A review of “Seven Pounds” by Jeanne Aufmuth

 

Stars: ** 1/2

Rating: PG-13 for language and adult content

Run Time: 1 hour, 58 minutes

 

 

The concept of sacrificial lamb takes on fresh meaning in this slick but sappy weeper.

Will Smith continues to rule the holidays as Treasury Agent Ben Thomas, a genial do-gooder quite unlike your average IRS slouch. “Seven Pounds” keeps its secrets so close to the vest it’s tough to know what to make of a man who wants to forgive a number of his taxpaying clients their financial sins.

But forgive he does: a congenital heart patient who owes tens of thousands in backlogged medical bills (Rosario Dawson as Emily Posa), a sweet blind meat salesman (Woody Harrelson) and an abused mother of two (Elpidia Carrillo) are all spared economic hardship with one simple caveat; that they live life abundantly and demonstrate they are decent human beings.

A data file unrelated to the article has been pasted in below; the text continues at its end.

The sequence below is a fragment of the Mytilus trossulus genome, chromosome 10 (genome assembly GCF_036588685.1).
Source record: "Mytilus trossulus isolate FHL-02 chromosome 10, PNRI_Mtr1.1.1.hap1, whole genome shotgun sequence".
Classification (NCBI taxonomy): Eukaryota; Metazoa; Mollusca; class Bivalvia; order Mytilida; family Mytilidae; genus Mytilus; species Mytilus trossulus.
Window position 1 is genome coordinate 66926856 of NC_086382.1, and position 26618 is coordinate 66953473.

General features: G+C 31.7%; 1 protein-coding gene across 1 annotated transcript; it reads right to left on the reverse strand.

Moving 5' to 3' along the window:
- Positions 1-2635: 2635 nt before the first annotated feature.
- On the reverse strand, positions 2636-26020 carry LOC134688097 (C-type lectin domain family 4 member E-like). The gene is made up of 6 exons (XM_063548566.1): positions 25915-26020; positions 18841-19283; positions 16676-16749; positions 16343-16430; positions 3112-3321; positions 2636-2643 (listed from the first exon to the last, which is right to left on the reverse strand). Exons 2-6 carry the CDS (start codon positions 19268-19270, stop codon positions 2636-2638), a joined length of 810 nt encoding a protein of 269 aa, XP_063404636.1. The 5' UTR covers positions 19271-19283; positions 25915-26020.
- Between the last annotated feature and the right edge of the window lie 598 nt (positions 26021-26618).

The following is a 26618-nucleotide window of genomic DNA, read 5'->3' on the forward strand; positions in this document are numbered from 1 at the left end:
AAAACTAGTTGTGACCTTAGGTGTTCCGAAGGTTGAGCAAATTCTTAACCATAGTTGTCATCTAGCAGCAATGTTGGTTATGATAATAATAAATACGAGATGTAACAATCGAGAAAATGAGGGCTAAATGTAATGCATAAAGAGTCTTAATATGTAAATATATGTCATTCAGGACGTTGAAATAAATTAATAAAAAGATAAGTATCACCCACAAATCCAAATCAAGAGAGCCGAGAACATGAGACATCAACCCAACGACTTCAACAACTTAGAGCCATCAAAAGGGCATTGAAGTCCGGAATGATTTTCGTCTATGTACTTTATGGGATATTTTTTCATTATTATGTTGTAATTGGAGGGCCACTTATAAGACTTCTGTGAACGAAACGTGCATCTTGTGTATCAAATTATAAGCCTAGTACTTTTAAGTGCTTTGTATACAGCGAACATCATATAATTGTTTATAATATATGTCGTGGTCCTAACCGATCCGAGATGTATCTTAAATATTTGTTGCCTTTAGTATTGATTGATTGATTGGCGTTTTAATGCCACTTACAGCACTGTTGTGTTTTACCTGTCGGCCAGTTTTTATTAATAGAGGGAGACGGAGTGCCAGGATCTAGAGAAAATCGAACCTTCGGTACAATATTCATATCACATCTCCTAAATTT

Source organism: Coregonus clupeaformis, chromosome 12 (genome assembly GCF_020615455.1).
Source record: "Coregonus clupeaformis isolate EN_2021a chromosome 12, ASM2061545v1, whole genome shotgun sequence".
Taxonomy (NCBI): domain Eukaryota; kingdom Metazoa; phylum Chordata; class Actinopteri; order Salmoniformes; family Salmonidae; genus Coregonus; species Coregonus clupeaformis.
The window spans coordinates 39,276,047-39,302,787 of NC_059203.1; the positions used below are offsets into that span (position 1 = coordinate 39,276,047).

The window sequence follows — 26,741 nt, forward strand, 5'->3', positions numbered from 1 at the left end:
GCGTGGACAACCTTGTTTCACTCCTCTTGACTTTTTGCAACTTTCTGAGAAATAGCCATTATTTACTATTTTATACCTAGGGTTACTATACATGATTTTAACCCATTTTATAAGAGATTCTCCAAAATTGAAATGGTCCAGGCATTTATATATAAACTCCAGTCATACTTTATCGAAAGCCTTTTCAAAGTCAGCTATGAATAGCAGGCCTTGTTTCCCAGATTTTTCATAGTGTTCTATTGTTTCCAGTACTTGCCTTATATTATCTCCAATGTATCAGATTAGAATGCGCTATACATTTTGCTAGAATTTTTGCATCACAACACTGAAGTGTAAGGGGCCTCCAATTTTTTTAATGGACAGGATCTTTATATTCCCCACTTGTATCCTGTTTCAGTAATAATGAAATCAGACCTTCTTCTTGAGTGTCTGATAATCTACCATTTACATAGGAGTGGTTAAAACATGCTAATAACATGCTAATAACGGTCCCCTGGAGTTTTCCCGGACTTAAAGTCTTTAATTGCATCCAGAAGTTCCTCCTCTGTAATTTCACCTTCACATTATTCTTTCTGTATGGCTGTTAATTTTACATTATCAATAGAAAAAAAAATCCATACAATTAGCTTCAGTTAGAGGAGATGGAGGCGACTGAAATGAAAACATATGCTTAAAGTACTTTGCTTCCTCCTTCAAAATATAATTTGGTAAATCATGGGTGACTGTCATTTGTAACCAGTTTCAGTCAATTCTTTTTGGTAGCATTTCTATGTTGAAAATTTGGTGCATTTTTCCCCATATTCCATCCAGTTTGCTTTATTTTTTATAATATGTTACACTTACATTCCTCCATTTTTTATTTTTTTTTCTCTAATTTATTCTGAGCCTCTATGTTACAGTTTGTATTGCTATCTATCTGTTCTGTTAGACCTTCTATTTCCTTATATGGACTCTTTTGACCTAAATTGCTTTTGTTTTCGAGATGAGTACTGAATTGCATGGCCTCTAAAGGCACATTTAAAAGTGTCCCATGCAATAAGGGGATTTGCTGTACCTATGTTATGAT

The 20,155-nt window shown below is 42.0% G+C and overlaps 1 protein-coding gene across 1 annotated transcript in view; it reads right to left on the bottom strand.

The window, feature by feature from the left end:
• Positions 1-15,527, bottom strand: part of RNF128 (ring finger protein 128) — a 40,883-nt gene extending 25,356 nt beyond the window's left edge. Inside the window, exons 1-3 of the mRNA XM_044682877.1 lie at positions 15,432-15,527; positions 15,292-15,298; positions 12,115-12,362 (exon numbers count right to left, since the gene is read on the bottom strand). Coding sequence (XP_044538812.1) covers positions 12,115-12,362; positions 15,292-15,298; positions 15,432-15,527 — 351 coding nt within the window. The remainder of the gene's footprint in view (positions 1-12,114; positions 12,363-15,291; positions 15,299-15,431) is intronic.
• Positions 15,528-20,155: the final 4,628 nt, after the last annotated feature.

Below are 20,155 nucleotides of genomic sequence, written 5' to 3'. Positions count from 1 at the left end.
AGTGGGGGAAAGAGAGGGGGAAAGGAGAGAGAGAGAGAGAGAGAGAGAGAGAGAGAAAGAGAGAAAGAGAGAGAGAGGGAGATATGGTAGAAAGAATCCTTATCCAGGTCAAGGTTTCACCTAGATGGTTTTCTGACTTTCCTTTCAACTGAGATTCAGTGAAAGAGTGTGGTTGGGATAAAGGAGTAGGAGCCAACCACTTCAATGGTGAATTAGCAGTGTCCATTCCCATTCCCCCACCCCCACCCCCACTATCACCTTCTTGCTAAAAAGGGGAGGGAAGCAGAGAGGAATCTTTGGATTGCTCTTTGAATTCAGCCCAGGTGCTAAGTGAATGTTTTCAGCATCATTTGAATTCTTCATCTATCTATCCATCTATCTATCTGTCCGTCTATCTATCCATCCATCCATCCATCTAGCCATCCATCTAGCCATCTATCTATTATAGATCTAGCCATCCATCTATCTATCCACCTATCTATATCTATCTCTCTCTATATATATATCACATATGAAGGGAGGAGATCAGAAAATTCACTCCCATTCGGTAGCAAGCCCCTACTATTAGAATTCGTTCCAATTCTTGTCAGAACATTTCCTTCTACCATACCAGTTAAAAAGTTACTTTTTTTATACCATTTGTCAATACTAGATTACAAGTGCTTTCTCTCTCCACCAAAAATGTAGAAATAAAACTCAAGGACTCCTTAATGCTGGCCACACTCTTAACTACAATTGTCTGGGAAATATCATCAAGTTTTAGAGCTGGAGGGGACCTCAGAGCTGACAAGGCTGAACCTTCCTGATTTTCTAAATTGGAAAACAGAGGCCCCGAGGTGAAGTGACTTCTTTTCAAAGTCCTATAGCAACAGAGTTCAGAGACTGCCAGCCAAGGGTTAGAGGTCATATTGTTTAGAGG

The narrative gets muddled as the mystery deepens thanks to a series of intense flashbacks involving a fiery car crash that killed seven, Ben’s fiancé among them. In a former life it appears Ben was an engineering genius with a high-stress job and a temper to match.

A concerned brother (Michael Ely) intermittently yet desperately attempts contact with Ben, but why? Ben rents a hotel room with an open- ended departure date, another puzzler. A languid love story develops between transplant candidate Emily and our enigmatic hero, natch. Ben seems consumed by his quest as a soul healer, guilt shedder or earthbound guardian angel.

Smith pulls off the ruse – or is it? – with a sweet lack of guile and an earnest faith in a higher power. Whatever he does he does well and his Ben Thomas is no exception.

 I have mixed feelings about films that pull their ultimate punch in the final frames. It’s risky business asking the viewer to forgive the transgressions of a fragile storyline by tugging too hard on the emotional heartstrings. Those strings tie up a number of loose ends but the final act of “Seven Pounds” leaves a melodramatic and manipulative residue that no amount of tears can wash away.